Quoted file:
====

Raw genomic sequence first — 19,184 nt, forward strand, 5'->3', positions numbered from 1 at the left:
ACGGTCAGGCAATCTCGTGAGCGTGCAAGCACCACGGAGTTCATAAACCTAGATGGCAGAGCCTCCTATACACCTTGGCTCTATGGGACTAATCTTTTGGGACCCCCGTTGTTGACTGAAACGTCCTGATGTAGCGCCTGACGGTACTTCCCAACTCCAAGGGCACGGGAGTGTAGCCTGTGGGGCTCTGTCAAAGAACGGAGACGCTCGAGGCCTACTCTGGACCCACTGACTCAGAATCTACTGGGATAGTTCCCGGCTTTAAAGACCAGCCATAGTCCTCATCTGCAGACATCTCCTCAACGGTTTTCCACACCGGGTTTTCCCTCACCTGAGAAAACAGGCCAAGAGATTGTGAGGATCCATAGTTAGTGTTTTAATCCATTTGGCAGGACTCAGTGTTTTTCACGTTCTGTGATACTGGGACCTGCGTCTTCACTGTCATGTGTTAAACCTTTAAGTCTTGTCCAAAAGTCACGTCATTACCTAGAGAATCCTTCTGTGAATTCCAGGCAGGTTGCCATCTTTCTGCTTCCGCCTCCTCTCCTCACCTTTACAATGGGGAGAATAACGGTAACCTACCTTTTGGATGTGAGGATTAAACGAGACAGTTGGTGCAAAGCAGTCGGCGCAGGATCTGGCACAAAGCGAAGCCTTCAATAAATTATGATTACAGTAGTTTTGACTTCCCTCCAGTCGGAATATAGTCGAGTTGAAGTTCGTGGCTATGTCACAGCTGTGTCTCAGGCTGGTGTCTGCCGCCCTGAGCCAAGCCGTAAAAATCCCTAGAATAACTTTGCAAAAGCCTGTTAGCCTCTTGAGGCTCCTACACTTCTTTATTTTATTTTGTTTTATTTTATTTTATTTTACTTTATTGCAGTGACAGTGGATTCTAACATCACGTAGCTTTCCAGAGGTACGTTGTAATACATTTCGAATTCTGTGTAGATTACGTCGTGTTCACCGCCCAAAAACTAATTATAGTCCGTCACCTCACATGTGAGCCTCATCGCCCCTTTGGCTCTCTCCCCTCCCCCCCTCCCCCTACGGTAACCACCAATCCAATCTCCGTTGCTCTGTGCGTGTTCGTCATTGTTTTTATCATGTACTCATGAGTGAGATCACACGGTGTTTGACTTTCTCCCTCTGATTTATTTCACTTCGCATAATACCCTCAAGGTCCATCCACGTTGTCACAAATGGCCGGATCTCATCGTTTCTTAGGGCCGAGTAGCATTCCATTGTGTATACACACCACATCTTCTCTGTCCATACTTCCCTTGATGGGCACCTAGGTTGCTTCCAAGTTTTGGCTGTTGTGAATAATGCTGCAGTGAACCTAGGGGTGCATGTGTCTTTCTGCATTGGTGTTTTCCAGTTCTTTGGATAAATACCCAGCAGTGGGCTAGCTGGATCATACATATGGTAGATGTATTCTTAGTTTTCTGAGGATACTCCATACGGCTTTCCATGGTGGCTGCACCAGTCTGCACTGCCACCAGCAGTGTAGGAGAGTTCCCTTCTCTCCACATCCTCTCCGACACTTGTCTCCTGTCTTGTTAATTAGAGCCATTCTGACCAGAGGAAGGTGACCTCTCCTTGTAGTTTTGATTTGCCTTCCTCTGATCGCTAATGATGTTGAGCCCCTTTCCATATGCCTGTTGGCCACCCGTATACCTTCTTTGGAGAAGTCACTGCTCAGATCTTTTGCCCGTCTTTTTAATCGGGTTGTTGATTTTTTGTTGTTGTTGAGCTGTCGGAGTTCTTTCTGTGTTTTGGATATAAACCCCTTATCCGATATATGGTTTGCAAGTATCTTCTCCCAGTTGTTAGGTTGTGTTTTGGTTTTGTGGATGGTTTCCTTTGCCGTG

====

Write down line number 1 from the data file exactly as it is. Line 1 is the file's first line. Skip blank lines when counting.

Raw genomic sequence first — 19,184 nt, forward strand, 5'->3', positions numbered from 1 at the left: